The four of them playing together again seems to have awakened in them an excitement worthy of a bacchanal. They claim to have recorded their garage roots album in the form of cosmic jams - focused on a live show, trying out almost all of the songs live -and one can tell that. More than emotion, what really takes priority is, effectively, the seeking out of a physical impact. “Centipede Hz” concentrates as much energy as possible in each section, as if under the spell of the group’s answer to George Martin’s magic wand; specifically, one Ben Allen, who once again makes the repertoire into a fertile field of surprises. We find Avey Tare sprinkling about the magic powder that he used to sculpt his fabulous “Down There”. Panda Bear sits down at the drums once again as if he were a steam engine - obsessed, they say, with Stewart Copeland’s drumsticks – and taking up once again the more advanced territory of his excellent “Tomboy” in things like “New Town Burnout” (which reminds one of “Afterburner” even in the title). Deakin is back, more daring than ever, as is shown by “Wide Eyed”. Arm-wrestling with Geologist, the two of them knock themselves out to recycle samples and sequencers that they had already used previously, to mould a sonic world that goes from paying careful attention to Latin music (the impressive “Today’s Supernatural” and that sort of distorted calypso that is “Father Time”), to rendering homage to the Beach Boys and White Noise on “Rosie Oh”.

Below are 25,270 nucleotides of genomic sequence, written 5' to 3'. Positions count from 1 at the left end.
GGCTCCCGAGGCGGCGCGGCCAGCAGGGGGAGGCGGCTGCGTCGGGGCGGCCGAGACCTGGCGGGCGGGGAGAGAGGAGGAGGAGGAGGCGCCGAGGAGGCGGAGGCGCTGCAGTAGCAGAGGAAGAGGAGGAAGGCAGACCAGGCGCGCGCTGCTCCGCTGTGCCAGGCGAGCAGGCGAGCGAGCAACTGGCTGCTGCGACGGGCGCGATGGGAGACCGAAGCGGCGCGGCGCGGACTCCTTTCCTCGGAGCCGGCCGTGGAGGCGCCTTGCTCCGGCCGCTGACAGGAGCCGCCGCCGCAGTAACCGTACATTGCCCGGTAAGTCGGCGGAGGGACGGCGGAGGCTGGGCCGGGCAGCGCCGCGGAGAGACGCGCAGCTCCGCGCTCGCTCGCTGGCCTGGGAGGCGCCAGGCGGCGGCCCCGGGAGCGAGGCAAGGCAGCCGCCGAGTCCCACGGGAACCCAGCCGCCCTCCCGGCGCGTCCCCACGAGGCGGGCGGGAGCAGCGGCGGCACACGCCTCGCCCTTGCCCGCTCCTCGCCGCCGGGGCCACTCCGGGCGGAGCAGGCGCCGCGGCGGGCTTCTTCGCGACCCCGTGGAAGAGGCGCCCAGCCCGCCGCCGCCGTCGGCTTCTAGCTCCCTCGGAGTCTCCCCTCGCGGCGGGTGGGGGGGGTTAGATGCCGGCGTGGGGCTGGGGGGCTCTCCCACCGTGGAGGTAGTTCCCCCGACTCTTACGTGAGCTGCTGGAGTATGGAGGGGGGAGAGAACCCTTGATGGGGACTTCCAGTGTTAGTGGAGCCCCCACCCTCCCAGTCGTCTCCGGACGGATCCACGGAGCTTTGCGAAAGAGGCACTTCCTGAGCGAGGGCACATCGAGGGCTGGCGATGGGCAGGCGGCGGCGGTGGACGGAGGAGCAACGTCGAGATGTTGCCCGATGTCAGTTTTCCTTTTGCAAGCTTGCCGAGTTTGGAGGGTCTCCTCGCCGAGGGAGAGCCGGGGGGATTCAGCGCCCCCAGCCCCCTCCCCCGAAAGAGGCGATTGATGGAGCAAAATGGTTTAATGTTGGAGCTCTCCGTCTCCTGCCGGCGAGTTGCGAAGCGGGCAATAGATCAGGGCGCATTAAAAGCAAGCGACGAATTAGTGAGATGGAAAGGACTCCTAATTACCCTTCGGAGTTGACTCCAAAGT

There are two key concepts to emphasise. On the one hand there is repetition, a shadow hanging over the album from the title itself: the centipede as an arthropod with many legs and hertz as a representation of cycles per second. The unreal effect caused by repetition is also reflected in the radio as a concept, or shall we say, in the manner in which they use the memory of what they have heard on the radio as if it were a beacon. Domino suggest that they plot about how different broadcasts and frequencies would sound lost in the airwaves and in this sense one can better understand their decision to release it as an online radio broadcast. From it, by the way, they are actually encouraging people to create their own programs. It’s a promo strategy that gives the album something of the nature of a station, a broadcaster rather than a receiver. It’s an album that vomits out new concepts after regurgitating others – rather than a proposal that rotates around others’ work, as would be the case of the other great radio broadcast of the season, Frank Ocean’s “Orange Channel”.

Moving away from the aspect of sound - and having understood the peak that they reached in this sense with “Merriweather” - we will say that the album’s other great weapon is how it helps to clarify the group’s surreal poetry. Whilst songs like “My Girls” and “Summertime Clothes” already suggested as much with “transparent” lyrics about the pleasures of the everyday, “Centipede Hz” delves even deeper into nostalgia and the family as the group’s main obsessions. It does so from the first moments, with the memories of a childhood road trip ( “Moonjock”) and the description of what it is to be an outsider ( “Today’s Supernatural”), placing the conceptual body in the forefront: the feeling of strangeness involved in going back to where you came from or the inability to recognise your own origins. These are ideas that later end up diluted in lyrics like those of “ New Town Burnout” (where the fear of going home - after tours? - is faced), “Father Time” ( “a long time ago” as a primal shout), “Rosie Oh” (“As I left my home I cried and a substituted figure tried to reconcile the things I’d left behind”) and “Mercury Man”, where the lyrics make the hertz into kilometres as a metric unit to illustrate how far they are away, both in sound and spirit, from everyone and everything. They are hostages held by that thief called music - maybe this time they won’t steal your heart away, but don’t doubt for a moment that they will capture your mind once again.